High Wycombe talk well received

High Wycombe talk well received September 26, 2013

I did my Nativity talk at the Wycombe Skeptics in the Pub (nice boutique beer pub with a menu of beers longer than my arm, both arms).the talk went well, and there were some interesting questions throughout the talk itself. The Q and A was very tangential and went around the philosophical and theological houses. That suits me a treat – I love wide-ranging chats and questions, they get the brain firing in overdrive.

So, all told, a good night and I hope the audience got something out of it.

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  • pauldanon

    I was in the audience and got a lot from it. Thank you. Do you see my point that the Catholic, Orthodox and Anglican/Lutheran traditions principally require their adherents to believe the creeds rather than in the literal inerrancy of scripture? No creed says “I believe in the bible and its literal truth”. This is perhaps where mainstream Christianity differs from Christian fundamentalism and maybe Islam. The book is canonised by the church, not the other way around. Tradition (e.g. the trinity) sits with the book rather than solely deriving from it. One may say that the Christians have thus avoided addressing the problems with scripture, but one can’t say that they ever told us there were no problems.

    Of course, the next question is where did the creeds come from and how are they inerrant, but that’s different from (IMHO mistakenly) assuming that all Christians take the bible as literal history. Many religions have a mythical, allegorical tradition; a poet can convey deep meaning without using conventional narrative techniques; we don’t think Shakespeare is shallow because he uses fictional characters and imagery to make his points about the human condition.

    BTW, the biblical editors could have made it easier for themselves by synthesising just one gospel and this ironing-out all the inconsistencies. The OT might have usefully contained just one account of creation. In fact, we get a diverse collection of writing-styles and content. This is plainly not a book that’s pretending to read like a well-organised novel or a school history-book. The gospels themselves concede that there is much more that could be written about Christ; they show every sign of human penmanship, and are not averse to hyperbole.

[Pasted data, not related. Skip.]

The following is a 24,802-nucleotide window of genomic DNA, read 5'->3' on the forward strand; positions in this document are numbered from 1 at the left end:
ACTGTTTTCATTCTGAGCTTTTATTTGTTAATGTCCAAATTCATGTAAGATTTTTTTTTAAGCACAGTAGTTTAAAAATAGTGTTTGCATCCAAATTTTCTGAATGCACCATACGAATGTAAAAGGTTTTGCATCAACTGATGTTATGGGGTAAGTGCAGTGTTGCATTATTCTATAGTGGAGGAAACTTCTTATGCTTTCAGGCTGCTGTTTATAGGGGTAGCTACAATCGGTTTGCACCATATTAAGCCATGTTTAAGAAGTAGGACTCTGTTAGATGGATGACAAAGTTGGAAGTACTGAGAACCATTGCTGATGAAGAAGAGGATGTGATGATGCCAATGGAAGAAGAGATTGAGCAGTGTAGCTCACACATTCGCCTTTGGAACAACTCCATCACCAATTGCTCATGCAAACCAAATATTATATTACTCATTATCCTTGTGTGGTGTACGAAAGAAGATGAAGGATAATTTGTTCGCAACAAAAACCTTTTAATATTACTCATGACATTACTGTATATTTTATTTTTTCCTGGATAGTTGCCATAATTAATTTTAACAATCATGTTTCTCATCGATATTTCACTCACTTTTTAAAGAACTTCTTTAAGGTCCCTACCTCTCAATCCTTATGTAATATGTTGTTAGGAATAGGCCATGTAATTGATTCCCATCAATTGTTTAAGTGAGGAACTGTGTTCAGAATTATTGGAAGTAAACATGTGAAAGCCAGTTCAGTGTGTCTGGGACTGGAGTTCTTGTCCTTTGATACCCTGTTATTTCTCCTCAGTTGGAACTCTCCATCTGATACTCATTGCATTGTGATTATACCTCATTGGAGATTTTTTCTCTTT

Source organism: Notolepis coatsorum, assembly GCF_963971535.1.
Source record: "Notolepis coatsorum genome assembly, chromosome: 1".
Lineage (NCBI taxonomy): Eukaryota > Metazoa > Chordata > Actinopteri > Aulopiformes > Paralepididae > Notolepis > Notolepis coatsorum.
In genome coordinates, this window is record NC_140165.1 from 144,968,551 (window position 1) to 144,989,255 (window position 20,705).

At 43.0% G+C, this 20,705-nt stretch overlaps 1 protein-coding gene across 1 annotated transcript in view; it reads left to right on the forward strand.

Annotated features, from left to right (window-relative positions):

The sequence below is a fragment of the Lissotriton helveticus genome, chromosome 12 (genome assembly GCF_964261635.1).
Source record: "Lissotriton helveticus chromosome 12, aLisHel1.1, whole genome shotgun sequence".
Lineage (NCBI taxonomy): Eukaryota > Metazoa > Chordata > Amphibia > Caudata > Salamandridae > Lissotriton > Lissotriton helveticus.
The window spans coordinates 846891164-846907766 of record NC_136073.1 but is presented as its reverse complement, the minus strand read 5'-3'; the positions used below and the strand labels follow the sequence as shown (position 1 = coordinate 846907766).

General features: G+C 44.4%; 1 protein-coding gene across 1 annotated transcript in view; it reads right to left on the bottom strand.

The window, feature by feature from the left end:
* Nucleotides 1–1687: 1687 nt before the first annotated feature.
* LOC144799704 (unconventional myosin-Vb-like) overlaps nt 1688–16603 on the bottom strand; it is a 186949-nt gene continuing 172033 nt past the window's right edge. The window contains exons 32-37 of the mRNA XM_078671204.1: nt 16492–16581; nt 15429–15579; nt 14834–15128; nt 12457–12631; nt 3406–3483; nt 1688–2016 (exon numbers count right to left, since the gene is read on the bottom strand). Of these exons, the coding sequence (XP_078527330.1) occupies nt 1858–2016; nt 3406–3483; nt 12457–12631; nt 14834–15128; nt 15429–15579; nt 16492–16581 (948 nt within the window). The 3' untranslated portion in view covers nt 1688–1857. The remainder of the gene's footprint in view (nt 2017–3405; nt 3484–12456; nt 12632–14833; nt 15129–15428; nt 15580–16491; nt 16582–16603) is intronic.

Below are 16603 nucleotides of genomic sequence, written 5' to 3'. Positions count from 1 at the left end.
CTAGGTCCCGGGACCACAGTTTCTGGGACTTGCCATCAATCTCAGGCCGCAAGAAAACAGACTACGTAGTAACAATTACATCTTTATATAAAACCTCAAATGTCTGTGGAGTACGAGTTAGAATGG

• I was in the audience and got a lot from it. Thank you. Do you see my point that the Catholic, Orthodox and Anglican/Lutheran traditions principally require their adherents to believe the creeds rather than in the literal inerrancy of scripture?

      Thanks for the feedback! I do indeed see the point. However, without SOME kind of ‘literal’ (historical) claims being real, those creeds exist in a vacuum; they are hung on nothing; castles in the air. Let us look at the Apostle’s Creed:

      “2. And in Jesus Christ, his only begotten Son, our Lord:
      3. Who was conceived by the Holy Ghost, born of the Virgin Mary:
      4. Suffered under Pontius Pilate; was crucified, dead and buried: He descended into hell:
      5. The third day he rose again from the dead:
      6. He ascended into heaven, and sits at the right hand of God the Father Almighty:”

      This is full of real historical claims of what happened and who Jesus is claimed to have been. We pull 3) apart and 4) falls too, as possibly 5) and 6). As I said, the rug has been pulled.

      Of course, the next question is where did the creeds come from and how are they inerrant, but that’s different from (IMHO mistakenly) assuming that all Christians take the bible as literal history. Many religions have a mythical, allegorical tradition; a poet can convey deep meaning without using conventional narrative techniques; we don’t think Shakespeare is shallow because he uses fictional characters and imagery to make his points about the human condition.

      This is the crux. Where DO they come from?

      BTW, the biblical editors could have made it easier for themselves by synthesising just one gospel and this ironing-out all the inconsistencies. The OT might have usefully contained just one account of creation. In fact, we get a diverse
      collection of writing-styles and content.

      Are you suggesting the criterion of embarrassment or similar?

      This is plainly not a book that’s pretending to read like a well-organised novel or a school history-book. The gospels themselves concede that there is much more
      that could be written about Christ; they show every sign of human penmanship, and are not averse to hyperbole.

      Sd’s law in that I forgot to mention a very important point, that Paul mentions nothing of the virgin birth narratives, and actually implies that it was a natural birth etc.Thanks for coming to comment! Please keep it up!